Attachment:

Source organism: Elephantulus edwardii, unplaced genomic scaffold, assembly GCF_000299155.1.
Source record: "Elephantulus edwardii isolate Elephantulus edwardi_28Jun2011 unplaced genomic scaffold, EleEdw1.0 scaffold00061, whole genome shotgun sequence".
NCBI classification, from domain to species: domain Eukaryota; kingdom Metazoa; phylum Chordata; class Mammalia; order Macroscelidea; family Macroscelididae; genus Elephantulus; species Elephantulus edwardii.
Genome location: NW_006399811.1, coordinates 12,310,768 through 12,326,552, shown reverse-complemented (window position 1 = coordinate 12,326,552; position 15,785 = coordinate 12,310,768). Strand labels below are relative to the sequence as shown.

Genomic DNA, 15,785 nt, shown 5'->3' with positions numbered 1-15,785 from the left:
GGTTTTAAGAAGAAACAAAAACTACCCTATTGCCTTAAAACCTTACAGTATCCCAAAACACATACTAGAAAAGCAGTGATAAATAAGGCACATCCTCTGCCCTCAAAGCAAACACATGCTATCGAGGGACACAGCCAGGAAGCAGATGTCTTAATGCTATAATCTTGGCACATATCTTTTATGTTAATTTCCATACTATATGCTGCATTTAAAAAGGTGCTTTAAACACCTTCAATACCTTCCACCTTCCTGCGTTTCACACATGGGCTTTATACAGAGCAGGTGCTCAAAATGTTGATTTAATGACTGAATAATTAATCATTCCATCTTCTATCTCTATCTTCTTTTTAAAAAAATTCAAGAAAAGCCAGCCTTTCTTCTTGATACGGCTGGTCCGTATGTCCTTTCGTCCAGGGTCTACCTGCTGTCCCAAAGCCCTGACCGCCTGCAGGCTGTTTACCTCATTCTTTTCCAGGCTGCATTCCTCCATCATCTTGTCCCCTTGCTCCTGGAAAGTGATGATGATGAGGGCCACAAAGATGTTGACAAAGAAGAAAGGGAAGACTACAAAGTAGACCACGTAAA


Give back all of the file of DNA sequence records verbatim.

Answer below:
Source organism: Elephantulus edwardii, unplaced genomic scaffold, assembly GCF_000299155.1.
Source record: "Elephantulus edwardii isolate Elephantulus edwardi_28Jun2011 unplaced genomic scaffold, EleEdw1.0 scaffold00061, whole genome shotgun sequence".
NCBI classification, from domain to species: domain Eukaryota; kingdom Metazoa; phylum Chordata; class Mammalia; order Macroscelidea; family Macroscelididae; genus Elephantulus; species Elephantulus edwardii.
Genome location: NW_006399811.1, coordinates 12,310,768 through 12,326,552, shown reverse-complemented (window position 1 = coordinate 12,326,552; position 15,785 = coordinate 12,310,768). Strand labels below are relative to the sequence as shown.

Genomic DNA, 15,785 nt, shown 5'->3' with positions numbered 1-15,785 from the left:
GGTTTTAAGAAGAAACAAAAACTACCCTATTGCCTTAAAACCTTACAGTATCCCAAAACACATACTAGAAAAGCAGTGATAAATAAGGCACATCCTCTGCCCTCAAAGCAAACACATGCTATCGAGGGACACAGCCAGGAAGCAGATGTCTTAATGCTATAATCTTGGCACATATCTTTTATGTTAATTTCCATACTATATGCTGCATTTAAAAAGGTGCTTTAAACACCTTCAATACCTTCCACCTTCCTGCGTTTCACACATGGGCTTTATACAGAGCAGGTGCTCAAAATGTTGATTTAATGACTGAATAATTAATCATTCCATCTTCTATCTCTATCTTCTTTTTAAAAAAATTCAAGAAAAGCCAGCCTTTCTTCTTGATACGGCTGGTCCGTATGTCCTTTCGTCCAGGGTCTACCTGCTGTCCCAAAGCCCTGACCGCCTGCAGGCTGTTTACCTCATTCTTTTCCAGGCTGCATTCCTCCATCATCTTGTCCCCTTGCTCCTGGAAAGTGATGATGATGAGGGCCACAAAGATGTTGACAAAGAAGAAAGGGAAGACTACAAAGTAGACCACGTAAA